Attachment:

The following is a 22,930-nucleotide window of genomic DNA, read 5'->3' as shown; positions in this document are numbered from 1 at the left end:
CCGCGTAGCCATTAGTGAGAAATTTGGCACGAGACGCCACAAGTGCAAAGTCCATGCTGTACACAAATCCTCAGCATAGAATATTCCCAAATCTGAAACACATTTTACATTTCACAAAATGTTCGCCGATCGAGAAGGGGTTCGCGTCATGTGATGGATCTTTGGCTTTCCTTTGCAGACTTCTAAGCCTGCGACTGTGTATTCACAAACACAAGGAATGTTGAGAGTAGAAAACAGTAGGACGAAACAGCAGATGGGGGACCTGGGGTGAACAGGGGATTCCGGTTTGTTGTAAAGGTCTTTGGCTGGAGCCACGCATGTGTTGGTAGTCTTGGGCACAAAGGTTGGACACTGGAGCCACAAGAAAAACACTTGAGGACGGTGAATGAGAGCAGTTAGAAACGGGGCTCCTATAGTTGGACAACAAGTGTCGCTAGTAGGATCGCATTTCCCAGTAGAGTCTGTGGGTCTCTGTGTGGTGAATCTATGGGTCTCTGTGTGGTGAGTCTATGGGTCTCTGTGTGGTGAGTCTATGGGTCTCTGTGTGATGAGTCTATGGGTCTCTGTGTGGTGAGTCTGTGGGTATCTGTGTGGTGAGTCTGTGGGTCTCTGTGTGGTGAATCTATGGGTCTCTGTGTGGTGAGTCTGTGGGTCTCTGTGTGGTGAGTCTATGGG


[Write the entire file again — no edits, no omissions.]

The following is a 22,930-nucleotide window of genomic DNA, read 5'->3' as shown; positions in this document are numbered from 1 at the left end:
CCGCGTAGCCATTAGTGAGAAATTTGGCACGAGACGCCACAAGTGCAAAGTCCATGCTGTACACAAATCCTCAGCATAGAATATTCCCAAATCTGAAACACATTTTACATTTCACAAAATGTTCGCCGATCGAGAAGGGGTTCGCGTCATGTGATGGATCTTTGGCTTTCCTTTGCAGACTTCTAAGCCTGCGACTGTGTATTCACAAACACAAGGAATGTTGAGAGTAGAAAACAGTAGGACGAAACAGCAGATGGGGGACCTGGGGTGAACAGGGGATTCCGGTTTGTTGTAAAGGTCTTTGGCTGGAGCCACGCATGTGTTGGTAGTCTTGGGCACAAAGGTTGGACACTGGAGCCACAAGAAAAACACTTGAGGACGGTGAATGAGAGCAGTTAGAAACGGGGCTCCTATAGTTGGACAACAAGTGTCGCTAGTAGGATCGCATTTCCCAGTAGAGTCTGTGGGTCTCTGTGTGGTGAATCTATGGGTCTCTGTGTGGTGAGTCTATGGGTCTCTGTGTGGTGAGTCTATGGGTCTCTGTGTGATGAGTCTATGGGTCTCTGTGTGGTGAGTCTGTGGGTATCTGTGTGGTGAGTCTGTGGGTCTCTGTGTGGTGAATCTATGGGTCTCTGTGTGGTGAGTCTGTGGGTCTCTGTGTGGTGAGTCTATGGG